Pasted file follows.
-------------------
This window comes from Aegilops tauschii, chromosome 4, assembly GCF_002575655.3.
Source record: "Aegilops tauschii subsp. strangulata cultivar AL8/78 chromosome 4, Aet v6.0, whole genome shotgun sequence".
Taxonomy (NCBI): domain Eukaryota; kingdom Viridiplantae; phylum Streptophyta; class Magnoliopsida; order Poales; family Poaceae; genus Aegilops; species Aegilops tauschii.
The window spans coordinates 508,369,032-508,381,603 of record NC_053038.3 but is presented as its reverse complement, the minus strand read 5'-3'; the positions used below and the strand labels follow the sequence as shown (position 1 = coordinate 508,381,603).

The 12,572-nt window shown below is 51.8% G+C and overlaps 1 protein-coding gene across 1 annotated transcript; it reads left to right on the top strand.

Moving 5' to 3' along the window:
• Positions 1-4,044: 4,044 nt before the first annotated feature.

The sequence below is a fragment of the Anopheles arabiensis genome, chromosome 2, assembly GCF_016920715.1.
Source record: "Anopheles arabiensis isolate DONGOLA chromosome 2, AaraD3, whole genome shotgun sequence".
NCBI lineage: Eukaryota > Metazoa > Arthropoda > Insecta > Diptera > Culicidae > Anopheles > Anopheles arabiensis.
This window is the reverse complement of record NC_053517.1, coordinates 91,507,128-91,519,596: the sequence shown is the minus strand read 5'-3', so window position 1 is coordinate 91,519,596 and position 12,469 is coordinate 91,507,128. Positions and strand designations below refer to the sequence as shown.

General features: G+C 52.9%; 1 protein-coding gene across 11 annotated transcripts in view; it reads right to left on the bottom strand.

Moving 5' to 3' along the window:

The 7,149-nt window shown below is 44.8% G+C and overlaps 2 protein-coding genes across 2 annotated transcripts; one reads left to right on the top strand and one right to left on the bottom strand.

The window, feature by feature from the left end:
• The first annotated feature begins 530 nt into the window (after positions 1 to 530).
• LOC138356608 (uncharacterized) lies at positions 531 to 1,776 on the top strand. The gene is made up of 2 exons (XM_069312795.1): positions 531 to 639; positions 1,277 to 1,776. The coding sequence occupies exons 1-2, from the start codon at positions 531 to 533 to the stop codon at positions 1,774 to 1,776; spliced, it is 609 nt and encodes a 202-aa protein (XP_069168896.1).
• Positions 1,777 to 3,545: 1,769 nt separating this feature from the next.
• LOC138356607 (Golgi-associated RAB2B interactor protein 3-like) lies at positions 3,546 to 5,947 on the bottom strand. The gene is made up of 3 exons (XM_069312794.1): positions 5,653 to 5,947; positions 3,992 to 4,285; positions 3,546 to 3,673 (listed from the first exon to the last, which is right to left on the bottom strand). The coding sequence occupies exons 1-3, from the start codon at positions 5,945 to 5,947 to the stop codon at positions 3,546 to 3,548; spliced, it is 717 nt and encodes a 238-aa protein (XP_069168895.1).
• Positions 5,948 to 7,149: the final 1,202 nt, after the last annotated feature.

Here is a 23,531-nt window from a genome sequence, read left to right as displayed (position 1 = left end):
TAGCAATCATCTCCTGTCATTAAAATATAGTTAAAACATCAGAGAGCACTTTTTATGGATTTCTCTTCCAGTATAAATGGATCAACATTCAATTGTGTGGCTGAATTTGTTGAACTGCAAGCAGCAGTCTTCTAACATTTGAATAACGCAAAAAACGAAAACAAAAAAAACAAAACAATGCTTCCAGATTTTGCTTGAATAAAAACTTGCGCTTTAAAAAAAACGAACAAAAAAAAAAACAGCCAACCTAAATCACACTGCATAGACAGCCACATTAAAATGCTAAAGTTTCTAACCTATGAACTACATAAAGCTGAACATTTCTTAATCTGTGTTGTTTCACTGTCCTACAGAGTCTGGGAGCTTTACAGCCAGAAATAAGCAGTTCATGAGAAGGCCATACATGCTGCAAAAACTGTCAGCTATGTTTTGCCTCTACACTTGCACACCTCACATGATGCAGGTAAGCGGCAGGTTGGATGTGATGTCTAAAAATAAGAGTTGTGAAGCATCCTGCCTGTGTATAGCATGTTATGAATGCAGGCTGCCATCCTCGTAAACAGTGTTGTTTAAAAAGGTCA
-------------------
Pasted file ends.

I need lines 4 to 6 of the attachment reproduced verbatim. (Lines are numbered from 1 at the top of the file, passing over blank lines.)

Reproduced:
The window spans coordinates 508,369,032-508,381,603 of record NC_053038.3 but is presented as its reverse complement, the minus strand read 5'-3'; the positions used below and the strand labels follow the sequence as shown (position 1 = coordinate 508,381,603).

The 12,572-nt window shown below is 51.8% G+C and overlaps 1 protein-coding gene across 1 annotated transcript; it reads left to right on the top strand.

Moving 5' to 3' along the window: